data-title=”Proper apple pie” data-appid=”food” data-type=”recipe”

So clearly Google doesn’t play by the rules here once again. This data is by no means intended to be hijacked by Google to steal content. In case you want to give all your content away for free to Google to monetize you need to use so called Schema.org microformats.

In case you don’t want Google to scrape your how to advice automatically I strongly suggest you should remove HTML 5 data attributes and not to use Schema.org either. Most sites don’t and only some experts very fond of Google tell people to do so.

Practical solutions without removing your content from Google entirely

Most of you will neither want to block Google completely as the dependency is too strong nor do optimize for data attributes or microformats. So you still need a solution other than not publishing how to advice anymore at all.

I have come up with some simple practical solution worth trying out. I haven’t tested them myself yet so I’d be glad if some of you would do that and add some feedback whether they worked at least to some extent.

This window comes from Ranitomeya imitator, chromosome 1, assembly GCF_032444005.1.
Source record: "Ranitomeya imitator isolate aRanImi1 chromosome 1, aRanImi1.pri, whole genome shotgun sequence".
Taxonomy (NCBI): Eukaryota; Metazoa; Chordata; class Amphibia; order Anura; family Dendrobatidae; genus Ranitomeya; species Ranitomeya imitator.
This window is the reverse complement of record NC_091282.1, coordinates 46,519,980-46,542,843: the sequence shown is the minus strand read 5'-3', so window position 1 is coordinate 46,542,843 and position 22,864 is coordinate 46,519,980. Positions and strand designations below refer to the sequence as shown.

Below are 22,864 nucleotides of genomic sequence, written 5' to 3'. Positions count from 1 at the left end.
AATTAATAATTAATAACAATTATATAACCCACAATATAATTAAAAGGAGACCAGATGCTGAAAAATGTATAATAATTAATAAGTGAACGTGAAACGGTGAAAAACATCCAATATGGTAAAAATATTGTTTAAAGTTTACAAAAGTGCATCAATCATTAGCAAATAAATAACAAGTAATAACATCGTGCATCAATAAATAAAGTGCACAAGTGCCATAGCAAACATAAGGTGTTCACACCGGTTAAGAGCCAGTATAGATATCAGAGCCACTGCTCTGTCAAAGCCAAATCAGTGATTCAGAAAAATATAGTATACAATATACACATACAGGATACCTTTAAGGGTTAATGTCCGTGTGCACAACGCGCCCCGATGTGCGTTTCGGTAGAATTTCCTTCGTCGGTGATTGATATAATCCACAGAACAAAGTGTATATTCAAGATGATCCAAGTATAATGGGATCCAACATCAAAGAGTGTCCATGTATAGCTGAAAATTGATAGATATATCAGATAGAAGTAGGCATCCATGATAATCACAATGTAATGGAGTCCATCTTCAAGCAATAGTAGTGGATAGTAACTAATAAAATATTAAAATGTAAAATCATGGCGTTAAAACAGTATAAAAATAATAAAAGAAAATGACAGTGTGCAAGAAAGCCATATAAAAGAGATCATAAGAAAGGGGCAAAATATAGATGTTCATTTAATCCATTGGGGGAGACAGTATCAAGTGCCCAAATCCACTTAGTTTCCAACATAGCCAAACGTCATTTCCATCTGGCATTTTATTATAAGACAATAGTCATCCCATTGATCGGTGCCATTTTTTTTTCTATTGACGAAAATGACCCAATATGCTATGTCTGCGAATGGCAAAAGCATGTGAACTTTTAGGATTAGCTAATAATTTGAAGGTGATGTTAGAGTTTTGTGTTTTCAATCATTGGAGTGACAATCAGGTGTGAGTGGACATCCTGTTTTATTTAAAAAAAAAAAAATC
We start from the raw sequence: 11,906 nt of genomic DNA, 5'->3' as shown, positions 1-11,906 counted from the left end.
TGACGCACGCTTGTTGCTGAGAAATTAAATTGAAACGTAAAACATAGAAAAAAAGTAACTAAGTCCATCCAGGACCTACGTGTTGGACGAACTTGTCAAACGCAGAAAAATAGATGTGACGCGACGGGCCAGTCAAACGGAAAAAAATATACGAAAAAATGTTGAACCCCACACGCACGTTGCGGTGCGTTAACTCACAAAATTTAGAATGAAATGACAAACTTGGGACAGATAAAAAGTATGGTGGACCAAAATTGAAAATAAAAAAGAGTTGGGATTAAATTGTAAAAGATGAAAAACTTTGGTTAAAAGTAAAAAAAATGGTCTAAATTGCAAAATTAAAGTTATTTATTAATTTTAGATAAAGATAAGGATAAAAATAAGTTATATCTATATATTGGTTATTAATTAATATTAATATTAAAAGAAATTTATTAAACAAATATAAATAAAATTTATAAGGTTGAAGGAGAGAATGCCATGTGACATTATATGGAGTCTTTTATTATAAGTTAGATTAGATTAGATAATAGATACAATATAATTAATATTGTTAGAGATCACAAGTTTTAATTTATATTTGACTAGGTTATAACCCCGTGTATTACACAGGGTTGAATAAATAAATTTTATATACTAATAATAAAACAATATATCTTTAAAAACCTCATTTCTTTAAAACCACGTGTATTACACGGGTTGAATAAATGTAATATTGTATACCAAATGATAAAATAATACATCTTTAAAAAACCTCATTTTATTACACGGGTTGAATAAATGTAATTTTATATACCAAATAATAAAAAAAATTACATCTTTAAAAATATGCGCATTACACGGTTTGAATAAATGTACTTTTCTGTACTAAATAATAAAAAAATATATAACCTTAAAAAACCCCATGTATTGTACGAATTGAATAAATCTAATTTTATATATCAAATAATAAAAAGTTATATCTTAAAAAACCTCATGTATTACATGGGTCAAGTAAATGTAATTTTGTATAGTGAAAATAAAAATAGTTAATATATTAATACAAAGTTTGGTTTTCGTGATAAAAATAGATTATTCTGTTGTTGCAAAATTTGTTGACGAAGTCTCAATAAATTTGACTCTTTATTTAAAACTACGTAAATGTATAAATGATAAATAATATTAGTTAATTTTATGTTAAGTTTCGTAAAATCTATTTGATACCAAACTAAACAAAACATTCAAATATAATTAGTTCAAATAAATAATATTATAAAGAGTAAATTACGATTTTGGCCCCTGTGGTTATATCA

1. Removing essential items from bulletet lists

Readers will have to click through then because some details will remain unclear just from looking at the scraped content on Google.

2. Adding CTAs to your bulleted content

Enticing searchers with additional calls to action in the list itself like “click the link below this bullet point to see pictures and examples”.

3. Adding context within bullet points

Google can’t copy and paste your whole website content, they just try to cite the mots important items. Try to make the list items part of the whole page so that they sound incomplete without clicking through. You could add directions for example like “as seen in chapter 5” or “as the picture above shows”.

Desperate measures

The probably easiest way to get rid of the Google content theft problem as of now seems to be not using bulleted lists at all. At least not lists that look like lists in the HTML code. You can style your

  1. span
  2. p
  3. div

elements almost any way you want so replacing the HTML list element may be the desperate measure to take that helps. Maybe removing

  1. “how to”
  2. “tutorial”
  3. “guide”

from your headline would be helpful too. So it still does make sense to provide how to advice for people but you have to consider what happens when Google grabs it from your site and monetizes the content instead of you.